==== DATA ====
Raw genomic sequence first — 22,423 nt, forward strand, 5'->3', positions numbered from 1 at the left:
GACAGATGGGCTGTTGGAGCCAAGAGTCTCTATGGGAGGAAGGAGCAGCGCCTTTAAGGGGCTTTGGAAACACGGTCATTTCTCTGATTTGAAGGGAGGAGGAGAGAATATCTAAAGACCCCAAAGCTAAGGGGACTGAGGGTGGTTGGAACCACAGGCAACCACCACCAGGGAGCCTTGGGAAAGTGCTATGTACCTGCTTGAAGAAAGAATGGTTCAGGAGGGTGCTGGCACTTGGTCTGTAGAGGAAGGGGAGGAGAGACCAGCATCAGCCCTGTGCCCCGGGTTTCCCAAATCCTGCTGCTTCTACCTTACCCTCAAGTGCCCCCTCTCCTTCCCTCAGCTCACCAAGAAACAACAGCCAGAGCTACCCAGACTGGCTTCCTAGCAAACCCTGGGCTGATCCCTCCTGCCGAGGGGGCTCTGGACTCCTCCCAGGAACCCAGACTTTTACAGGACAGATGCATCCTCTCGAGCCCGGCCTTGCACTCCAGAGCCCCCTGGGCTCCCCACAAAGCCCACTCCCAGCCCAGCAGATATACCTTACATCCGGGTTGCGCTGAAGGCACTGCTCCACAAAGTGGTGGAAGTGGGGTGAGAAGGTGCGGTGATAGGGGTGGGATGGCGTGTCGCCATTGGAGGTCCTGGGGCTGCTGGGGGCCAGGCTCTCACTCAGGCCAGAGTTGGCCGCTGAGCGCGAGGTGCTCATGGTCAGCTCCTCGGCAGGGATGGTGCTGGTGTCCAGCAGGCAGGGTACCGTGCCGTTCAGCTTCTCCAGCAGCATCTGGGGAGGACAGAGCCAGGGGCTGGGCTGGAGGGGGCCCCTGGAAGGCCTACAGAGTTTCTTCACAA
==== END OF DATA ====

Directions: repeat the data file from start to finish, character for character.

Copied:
Raw genomic sequence first — 22,423 nt, forward strand, 5'->3', positions numbered from 1 at the left:
GACAGATGGGCTGTTGGAGCCAAGAGTCTCTATGGGAGGAAGGAGCAGCGCCTTTAAGGGGCTTTGGAAACACGGTCATTTCTCTGATTTGAAGGGAGGAGGAGAGAATATCTAAAGACCCCAAAGCTAAGGGGACTGAGGGTGGTTGGAACCACAGGCAACCACCACCAGGGAGCCTTGGGAAAGTGCTATGTACCTGCTTGAAGAAAGAATGGTTCAGGAGGGTGCTGGCACTTGGTCTGTAGAGGAAGGGGAGGAGAGACCAGCATCAGCCCTGTGCCCCGGGTTTCCCAAATCCTGCTGCTTCTACCTTACCCTCAAGTGCCCCCTCTCCTTCCCTCAGCTCACCAAGAAACAACAGCCAGAGCTACCCAGACTGGCTTCCTAGCAAACCCTGGGCTGATCCCTCCTGCCGAGGGGGCTCTGGACTCCTCCCAGGAACCCAGACTTTTACAGGACAGATGCATCCTCTCGAGCCCGGCCTTGCACTCCAGAGCCCCCTGGGCTCCCCACAAAGCCCACTCCCAGCCCAGCAGATATACCTTACATCCGGGTTGCGCTGAAGGCACTGCTCCACAAAGTGGTGGAAGTGGGGTGAGAAGGTGCGGTGATAGGGGTGGGATGGCGTGTCGCCATTGGAGGTCCTGGGGCTGCTGGGGGCCAGGCTCTCACTCAGGCCAGAGTTGGCCGCTGAGCGCGAGGTGCTCATGGTCAGCTCCTCGGCAGGGATGGTGCTGGTGTCCAGCAGGCAGGGTACCGTGCCGTTCAGCTTCTCCAGCAGCATCTGGGGAGGACAGAGCCAGGGGCTGGGCTGGAGGGGGCCCCTGGAAGGCCTACAGAGTTTCTTCACAA